:lol: :lol: :D

At last!

I have today been given this information on the Murder of a woman in Lyons Street, this was sent to me by a very very good friend of mine, and after other enquires from Crosby library, the following was found in a book by David Parry (paletine Books), "Murder in Edwardian Merseyside"

[b]LYONS STREET, BOOTLE.

On 1st December 1903 the trial was held of James McGuirk 23, a fireman and Elizabeth Watson, 26, a factory worker. They were brother and sister and were charged with the murder of Margaret Donoghue, 25, a bag sorter of Bostock Street in Bootle. She died at Bootle Hospital as a result of terrible head injuries sustained at a house in Lyons Street on the night of 26 September.

This goes on for two pages, so thought a bit too long to post here.

James McGuirk was sentenced to 14 years Penal Servitude, his sister was not sentenced due to lack of evidence.

Well there we have it at long last!

I have checked the 1901 census, and true enough the McGuirk family lived at 60 Lyons Street.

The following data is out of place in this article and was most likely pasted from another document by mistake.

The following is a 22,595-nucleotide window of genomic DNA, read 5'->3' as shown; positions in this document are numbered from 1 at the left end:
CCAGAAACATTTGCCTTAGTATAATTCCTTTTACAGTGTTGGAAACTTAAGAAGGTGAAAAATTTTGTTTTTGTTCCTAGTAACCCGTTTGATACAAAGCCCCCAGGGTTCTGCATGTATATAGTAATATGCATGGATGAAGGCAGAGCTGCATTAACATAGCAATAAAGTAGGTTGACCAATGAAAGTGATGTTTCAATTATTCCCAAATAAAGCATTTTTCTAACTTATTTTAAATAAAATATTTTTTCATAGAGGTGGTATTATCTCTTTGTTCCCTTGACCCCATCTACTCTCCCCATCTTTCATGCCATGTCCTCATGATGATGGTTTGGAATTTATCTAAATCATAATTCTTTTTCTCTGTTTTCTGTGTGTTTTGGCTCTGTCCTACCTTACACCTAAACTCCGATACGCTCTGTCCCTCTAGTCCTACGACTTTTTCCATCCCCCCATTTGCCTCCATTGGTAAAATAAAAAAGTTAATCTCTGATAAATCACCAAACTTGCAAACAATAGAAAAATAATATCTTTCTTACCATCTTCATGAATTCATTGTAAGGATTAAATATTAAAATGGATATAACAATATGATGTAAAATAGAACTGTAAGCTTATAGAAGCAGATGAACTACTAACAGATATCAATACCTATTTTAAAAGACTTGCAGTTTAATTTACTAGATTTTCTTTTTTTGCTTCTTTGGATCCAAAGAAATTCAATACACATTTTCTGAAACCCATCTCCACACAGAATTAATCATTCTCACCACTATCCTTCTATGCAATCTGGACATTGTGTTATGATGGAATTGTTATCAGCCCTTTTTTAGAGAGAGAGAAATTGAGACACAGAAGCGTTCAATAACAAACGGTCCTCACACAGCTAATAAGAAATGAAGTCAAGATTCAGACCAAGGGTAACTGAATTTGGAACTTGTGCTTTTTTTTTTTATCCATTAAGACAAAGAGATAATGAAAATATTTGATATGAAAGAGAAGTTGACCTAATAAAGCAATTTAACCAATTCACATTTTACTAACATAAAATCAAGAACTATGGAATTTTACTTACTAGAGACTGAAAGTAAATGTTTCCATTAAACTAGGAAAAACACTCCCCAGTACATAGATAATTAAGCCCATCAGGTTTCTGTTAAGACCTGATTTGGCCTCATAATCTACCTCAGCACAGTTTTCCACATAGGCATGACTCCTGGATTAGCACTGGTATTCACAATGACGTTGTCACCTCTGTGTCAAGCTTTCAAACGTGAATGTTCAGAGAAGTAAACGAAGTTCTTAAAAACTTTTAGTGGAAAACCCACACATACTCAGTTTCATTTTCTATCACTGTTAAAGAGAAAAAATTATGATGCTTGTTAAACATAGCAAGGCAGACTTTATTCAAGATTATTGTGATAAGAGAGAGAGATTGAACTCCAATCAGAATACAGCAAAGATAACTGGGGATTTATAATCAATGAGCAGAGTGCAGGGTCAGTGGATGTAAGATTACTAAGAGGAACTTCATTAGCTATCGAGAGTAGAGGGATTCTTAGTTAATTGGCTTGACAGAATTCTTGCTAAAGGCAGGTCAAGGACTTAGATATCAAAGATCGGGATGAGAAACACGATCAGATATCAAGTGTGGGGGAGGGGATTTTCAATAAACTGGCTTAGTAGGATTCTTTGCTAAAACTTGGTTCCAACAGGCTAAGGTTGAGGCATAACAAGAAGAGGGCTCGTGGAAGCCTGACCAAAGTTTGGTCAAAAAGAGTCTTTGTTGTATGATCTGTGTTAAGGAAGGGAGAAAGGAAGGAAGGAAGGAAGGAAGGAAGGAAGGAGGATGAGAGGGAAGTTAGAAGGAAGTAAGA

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Postby IanA » Thu Mar 01, 2007 9:18 pm

Well Jan, have a small shandy on me. :D

You do seem to have cracked it after much hard work on your part. Many thanks indeed. I wonder why this particular murder gained so much notoriety? It seems like a 'normal' sordid domestic incident. Another thought (I hope I don't sound ungrateful) but wasn't the headline 'Teapot Murders'? I wonder whether there were others thus gaining the 'street that died of shame' label.

Perhaps worth keeping our eyes peeled for other snippets from Lyons Street?

Thanks again,

Ian
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Postby Jan » Thu Mar 01, 2007 9:32 pm

:D

Hi IanA,

There must have been other murders in the area around the time, I know there were quite a few in the area in 1897, I had posted the stories on them on here somewhere, so maybe being within that area they were dubbed the teapot murders.

I would have to go to the library to get a look at the papers from that time and see what other snippets can be found.

Murders back then were treated as a terrible shock, not like today, another murder is just another story in the papers/tv these days, there are too many of them happening!

I got the 1897 newspapers on the ancestry website.

Jan
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Teapot Murders.

Postby Peter W » Thu Mar 01, 2007 10:15 pm

Murders around Lyons Street were not dubbed the "Teapot Murders" only the one in LYONS Street, as Lyons was the most popular tea at the time. I did mention this in previous threads on the subject.